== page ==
Peritonitis is an inflammation (irritation) of the peritoneum, the tissue that lines the wall of the abdomen and covers the abdominal organs.
Causes, incidence, and risk factors:
A collection of pus in the abdomen, called an intra-abdominal abscess , may cause peritonitis.
See the specific types of peritonitis:
Additional symptoms that may be associated with this disease include:
- Cloudy dialysis fluid (if undergoing peritoneal dialysis )
- Nausea and vomiting
- Shaking chills
- Signs of shock
Signs and tests:
The doctor will perform a physical exam. The abdomen is usually tender, and may feel firm and "board-like." The patient may extensively "guard" the area, using protective movements such as curling up or refusing to allow the area to be touched.
Blood tests, x-rays, and CT scans may be ordered.
The cause must be identified and treated promptly. Treatment typically involves surgery and antibiotics.
With treatment, patients usually do well. Without treatment, the outcome is usually poor. However, in some cases, patients do poorly even with prompt and appropriate treatment.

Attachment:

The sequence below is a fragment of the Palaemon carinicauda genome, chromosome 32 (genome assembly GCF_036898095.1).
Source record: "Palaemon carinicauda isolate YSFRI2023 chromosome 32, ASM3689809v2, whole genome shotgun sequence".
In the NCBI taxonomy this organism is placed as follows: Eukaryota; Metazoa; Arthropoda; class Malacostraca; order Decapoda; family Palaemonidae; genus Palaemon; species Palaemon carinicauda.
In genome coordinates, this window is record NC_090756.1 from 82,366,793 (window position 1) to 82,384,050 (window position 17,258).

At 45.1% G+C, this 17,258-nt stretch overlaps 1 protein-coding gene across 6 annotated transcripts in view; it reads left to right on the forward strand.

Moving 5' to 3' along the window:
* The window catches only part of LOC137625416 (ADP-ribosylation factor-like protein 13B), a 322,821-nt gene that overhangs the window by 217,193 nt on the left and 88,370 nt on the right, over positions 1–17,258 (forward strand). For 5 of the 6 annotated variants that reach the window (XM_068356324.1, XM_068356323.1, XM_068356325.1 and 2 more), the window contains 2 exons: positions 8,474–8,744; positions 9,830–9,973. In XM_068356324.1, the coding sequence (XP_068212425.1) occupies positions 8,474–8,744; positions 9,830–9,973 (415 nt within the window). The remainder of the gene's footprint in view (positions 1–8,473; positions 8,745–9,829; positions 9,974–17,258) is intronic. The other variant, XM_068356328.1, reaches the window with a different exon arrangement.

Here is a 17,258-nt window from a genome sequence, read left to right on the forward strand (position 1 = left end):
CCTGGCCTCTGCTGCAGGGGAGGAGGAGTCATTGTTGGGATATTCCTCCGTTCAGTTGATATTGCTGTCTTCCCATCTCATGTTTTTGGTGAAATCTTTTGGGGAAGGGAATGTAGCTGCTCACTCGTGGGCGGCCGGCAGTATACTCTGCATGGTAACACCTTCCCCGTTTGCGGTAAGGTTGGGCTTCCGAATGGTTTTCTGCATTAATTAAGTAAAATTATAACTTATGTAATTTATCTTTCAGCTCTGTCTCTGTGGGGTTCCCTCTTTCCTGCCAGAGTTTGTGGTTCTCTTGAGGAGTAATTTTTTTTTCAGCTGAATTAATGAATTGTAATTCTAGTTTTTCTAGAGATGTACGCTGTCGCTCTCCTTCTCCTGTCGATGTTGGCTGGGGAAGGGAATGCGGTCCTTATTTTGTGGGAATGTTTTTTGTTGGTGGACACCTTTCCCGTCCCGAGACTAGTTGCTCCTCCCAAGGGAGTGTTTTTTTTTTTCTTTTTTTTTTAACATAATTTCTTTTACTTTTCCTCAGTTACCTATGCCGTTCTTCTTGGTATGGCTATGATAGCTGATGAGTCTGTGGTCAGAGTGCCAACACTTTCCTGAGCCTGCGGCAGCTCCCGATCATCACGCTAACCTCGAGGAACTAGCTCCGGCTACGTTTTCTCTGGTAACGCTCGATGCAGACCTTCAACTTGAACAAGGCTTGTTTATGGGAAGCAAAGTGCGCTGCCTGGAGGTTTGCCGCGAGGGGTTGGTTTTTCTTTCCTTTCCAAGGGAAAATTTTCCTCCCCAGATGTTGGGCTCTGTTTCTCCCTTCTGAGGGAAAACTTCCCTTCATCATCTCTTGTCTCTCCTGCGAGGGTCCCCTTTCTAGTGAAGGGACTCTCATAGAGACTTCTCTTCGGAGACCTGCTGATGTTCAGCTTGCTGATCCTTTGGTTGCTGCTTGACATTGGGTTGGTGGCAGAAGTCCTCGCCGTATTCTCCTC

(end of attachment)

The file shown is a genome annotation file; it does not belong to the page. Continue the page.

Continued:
Peritonitis can be life threatening and may cause a number of different complications. Complications depend on the specific type of peritonitis.
Calling your health care provider:
Go to the emergency room or call the local emergency number (such as 911) if you have symptoms of peritonitis.
Prevention depends on the cause. See the specific types of peritonitis.
Turnage RH, Richardson KA, Li BD, McDonald JC. Abdominal Wall, Umbilicus, Peritoneum, Mesenteries, Omentum, and Retroperitoneum. In: Townsend CM, Beauchamp RD, Evers BM, Mattox KL, eds. Sabiston Textbook of Surgery. 18th ed. St. Louis, Mo: WB Saunders; 2008:chap 43.
|Review Date: 7/22/2008|
Reviewed By: Shimul A. Shah, MD, Assistant Professor of Surgery, University of Massachusetts Medical School, Worcester, MA. Review provided by VeriMed Healthcare Network. Also reviewed by David Zieve, MD, MHA, Medical Director, A.D.A.M., Inc.
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